How does the nature
and quality of parenting
that a child experiences early in life affect how she functions later in life? That is a central issue when trying to understanding
the role of early experience in psychological and behavioral development. As it turns out, investigating the topic of whether experiences had early in life exert an enduring influence on how a child functions later in life is not just fundamentally important and interesting but rather challenging.
In an ideal world, at least an ideal scientific--even if ethically horrible--one, the task would be rather straightfoward: Simply decide, on a random basis, that some children will be parented, for instance, in a warm, sensitive, emotionally supportive and intellectually stimulating manner and that others will be cared for in just the opposite way. Then follow the children up at a later age and make comparisons between them. Any differences would be attributable to effects of early rearing.
For this research to yield truly compelling answers to questions about enduring influences of parenting early in life on development later in life, the skilled scientist would not even rely on biological parents to rear their own children--in the manner the scientist dictates--but have other, unrelated adults do the job. This kind of investigatory freedom is engaged in all the time when animals are the focus of investigation. Some such work, for example, takes rats or monkeys away from their biological mothers and hands them over to another adult (of the same species) who is known, on the basis of prior study of their parenting skills, to care for offspring very well or very poorly. An alternative strategy is to induce the adult who provides foster care to the young animal to care for their pseudo-progeny in a sensitive or insensitive manner by modifying the conditions under which parent and child live--by, for example, creating crowded or comfortable conditions, by providing sufficient food or doing the opposite, and so on and so forth. Once again, comparisons between animals cared for well or poorly early in life allow one to discern enduring effects of early care when the animals are studied later in life.
Because this kind of experimentation is not permitted on humans, scientists studying child development
have two choices as to how to proceed. One is to seek out "natural experiments", though sometimes these seem anything but natural. Consider in this regard research on early experience effects focused upon the long-term development of children who had the misfortune of being dumped into terribly deprived Romanian orphanages when the Communists were in power and compared with children who either were not so "cared" for or simply spent less time in such places. By comparing those who had more and less exposure to these conditions of deprivation early in life, one can discern whether there are long term effects of such early experiences.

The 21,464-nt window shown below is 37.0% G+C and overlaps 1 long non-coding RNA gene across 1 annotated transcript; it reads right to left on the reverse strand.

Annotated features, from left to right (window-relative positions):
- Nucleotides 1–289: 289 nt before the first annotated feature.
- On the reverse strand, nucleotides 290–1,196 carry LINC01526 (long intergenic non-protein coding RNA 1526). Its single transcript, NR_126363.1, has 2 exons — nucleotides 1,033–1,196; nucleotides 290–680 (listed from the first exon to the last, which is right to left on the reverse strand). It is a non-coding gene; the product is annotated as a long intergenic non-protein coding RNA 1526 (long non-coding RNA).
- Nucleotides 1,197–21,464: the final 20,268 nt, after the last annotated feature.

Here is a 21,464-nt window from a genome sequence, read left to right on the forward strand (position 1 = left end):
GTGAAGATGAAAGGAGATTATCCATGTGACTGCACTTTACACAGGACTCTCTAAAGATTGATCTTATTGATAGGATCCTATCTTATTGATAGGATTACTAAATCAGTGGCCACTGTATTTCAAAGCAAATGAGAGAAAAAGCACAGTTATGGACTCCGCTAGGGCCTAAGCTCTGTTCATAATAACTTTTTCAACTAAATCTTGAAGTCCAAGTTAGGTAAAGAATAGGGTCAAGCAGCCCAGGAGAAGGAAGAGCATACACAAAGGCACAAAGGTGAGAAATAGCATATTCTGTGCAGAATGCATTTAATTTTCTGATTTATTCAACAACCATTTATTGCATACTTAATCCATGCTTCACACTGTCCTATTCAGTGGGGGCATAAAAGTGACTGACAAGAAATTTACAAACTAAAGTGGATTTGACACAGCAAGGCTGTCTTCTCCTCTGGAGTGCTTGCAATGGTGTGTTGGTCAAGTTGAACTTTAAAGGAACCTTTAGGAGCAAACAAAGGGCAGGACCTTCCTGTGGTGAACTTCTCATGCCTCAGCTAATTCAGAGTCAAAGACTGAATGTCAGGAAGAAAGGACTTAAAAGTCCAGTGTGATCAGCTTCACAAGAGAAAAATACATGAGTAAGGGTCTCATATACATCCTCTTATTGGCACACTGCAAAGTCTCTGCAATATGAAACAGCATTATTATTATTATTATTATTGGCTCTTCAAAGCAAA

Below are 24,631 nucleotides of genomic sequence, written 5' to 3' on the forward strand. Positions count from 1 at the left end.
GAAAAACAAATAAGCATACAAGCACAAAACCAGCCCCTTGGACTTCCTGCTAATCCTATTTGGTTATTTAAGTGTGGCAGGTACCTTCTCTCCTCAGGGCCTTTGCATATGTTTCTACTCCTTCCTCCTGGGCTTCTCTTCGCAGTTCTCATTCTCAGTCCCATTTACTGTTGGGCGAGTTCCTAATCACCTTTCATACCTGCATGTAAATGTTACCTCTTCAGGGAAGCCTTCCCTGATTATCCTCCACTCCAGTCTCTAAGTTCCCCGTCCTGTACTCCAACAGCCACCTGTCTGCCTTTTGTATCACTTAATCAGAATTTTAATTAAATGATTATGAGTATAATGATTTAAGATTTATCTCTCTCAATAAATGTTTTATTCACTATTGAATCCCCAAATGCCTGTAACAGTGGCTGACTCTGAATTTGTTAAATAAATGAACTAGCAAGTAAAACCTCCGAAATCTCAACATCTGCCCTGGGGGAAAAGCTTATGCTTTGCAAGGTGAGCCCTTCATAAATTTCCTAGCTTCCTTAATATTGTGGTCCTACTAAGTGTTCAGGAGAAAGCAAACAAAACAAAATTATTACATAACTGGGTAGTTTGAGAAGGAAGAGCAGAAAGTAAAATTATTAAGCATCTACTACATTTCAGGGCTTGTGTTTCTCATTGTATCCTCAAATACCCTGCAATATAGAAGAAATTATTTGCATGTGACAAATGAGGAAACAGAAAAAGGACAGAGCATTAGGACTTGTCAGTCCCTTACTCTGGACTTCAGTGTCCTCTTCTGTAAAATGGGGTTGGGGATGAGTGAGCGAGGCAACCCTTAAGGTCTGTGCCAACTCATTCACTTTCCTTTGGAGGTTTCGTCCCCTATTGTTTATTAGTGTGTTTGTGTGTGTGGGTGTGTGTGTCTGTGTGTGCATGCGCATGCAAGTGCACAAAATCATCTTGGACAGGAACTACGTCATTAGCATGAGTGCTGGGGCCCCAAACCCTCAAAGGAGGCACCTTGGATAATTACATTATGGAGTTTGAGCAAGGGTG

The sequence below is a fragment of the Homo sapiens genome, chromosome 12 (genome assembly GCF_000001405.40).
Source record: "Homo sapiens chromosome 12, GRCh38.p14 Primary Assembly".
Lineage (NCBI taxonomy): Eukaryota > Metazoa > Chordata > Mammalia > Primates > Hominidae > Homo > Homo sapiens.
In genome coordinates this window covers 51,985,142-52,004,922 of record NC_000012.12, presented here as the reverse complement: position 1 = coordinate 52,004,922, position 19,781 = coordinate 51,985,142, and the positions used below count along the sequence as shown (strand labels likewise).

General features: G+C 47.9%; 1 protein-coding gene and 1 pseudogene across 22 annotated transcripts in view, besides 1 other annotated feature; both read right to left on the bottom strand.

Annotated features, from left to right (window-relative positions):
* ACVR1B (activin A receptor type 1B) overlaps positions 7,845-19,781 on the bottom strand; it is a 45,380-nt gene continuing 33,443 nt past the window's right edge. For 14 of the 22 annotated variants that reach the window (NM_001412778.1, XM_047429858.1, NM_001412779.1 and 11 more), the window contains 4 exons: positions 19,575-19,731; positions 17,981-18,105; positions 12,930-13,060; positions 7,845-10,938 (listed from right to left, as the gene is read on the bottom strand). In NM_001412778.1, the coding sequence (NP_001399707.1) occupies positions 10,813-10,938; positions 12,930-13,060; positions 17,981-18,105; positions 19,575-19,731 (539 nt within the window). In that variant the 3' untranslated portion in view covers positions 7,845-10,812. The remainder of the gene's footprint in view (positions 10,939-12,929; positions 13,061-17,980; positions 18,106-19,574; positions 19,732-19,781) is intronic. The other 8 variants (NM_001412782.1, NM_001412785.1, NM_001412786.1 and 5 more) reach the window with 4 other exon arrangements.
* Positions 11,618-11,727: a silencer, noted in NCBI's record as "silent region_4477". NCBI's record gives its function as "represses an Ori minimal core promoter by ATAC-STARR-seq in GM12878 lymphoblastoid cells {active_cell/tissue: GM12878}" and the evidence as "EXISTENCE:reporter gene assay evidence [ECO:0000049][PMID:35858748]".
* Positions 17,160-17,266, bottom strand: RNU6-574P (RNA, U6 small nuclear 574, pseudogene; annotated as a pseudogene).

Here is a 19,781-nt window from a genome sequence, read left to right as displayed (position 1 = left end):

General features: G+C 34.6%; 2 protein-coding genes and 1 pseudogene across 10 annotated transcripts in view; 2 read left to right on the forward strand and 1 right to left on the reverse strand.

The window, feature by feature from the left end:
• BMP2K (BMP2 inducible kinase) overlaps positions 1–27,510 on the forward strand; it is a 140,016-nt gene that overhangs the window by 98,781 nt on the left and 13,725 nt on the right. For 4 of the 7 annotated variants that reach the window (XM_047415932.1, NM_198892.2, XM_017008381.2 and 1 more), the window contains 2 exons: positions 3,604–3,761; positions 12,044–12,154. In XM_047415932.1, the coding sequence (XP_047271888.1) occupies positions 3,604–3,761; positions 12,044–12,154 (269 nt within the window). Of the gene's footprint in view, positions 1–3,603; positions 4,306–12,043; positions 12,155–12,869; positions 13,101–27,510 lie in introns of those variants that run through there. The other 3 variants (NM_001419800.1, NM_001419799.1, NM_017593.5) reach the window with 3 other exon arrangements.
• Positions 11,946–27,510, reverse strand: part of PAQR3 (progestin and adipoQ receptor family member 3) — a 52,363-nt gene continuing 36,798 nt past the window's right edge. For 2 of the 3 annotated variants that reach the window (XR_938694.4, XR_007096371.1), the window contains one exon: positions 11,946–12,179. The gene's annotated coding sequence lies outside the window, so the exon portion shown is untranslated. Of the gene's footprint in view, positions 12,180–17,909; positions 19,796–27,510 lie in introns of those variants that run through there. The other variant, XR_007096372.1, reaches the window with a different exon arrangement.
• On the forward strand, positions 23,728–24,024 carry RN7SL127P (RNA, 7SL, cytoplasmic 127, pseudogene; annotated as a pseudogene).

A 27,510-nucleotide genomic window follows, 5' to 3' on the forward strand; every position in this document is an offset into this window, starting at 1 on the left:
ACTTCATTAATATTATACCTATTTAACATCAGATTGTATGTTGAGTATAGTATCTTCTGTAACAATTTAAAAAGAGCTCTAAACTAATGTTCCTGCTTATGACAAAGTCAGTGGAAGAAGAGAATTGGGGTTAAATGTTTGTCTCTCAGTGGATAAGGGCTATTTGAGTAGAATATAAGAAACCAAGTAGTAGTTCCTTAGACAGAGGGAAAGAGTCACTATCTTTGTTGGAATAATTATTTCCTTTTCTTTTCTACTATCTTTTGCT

However elegant such studies can be, such research, like much early experience work involving animals, often leaves one wondering about the effects of mainstream family life--in which experimenters are not free to manipulate parenting practices and parenting experiences do not qualify as inhumane.
One way to proceed in this situation as a developmental scientist is to follow for many years children and families, studying carefully what goes on in their lives. If one wants to know how parenting in, say, the infant, toddler and preschool years might influence children when they are, say, 11 and 12, it is essential to do several things. The first is to take into account--that is, statistically control for--effects of family factors that might be related to parenting and even account for putative effects of parenting. A second important thing to do, if possible, is to take into account parenting experienced subsequent to the early years to insure that apparent effects of early parenting are not simply a function of later parenting which ends up being related to early parenting.
I have been heavily involved in one study that has followed this practice, with a sample of over 1300 Amereican children followed from birth to age 12. We discovered that the quality of parenting experienced across the first 4 ½ years of life consistently predicted many aspects of children's functioning even after we had taken into consideration a laundry list of alternative sources of influence, including family economic and educational resources early and later in the child's life, whether the mother was a single parent early and later in the child's life, mother's tendency to be depressed early and later in the child's life, the quality, quantity and type of child care the child experienced during the infant, toddler and preschool years, and the quality of instruction and the emotional support the child experienced at school in 1st, 3rd and 5th grade. Even with all these (and more) alternative sources of potential influence accounted for, many will not be surprised to learn what we found: When children experienced parenting that was warm, sensitive, cognitively stimulating and not intrusive or over controlling early in life, children showed better cognitive functioning, academic achievement and social adjustment when in 5th and 6th grade. The opposite was true when children experienced care that could not be characterized this way. (see: http://www3.interscience.wiley.com/journal/117957245/abstract)
Will these apparently beneficial effects of parenting in the early years extend into adolescence? That is a question we are presently addressing and should be reporting on in the not too distant future. Of interest perhaps is that these findings underscoring the enduring influence of parenting during the early years emerged from a major study whose core purpose was to investigate the effects of early (non-maternal) child care on child development, a subject that will have to wait for a future blog.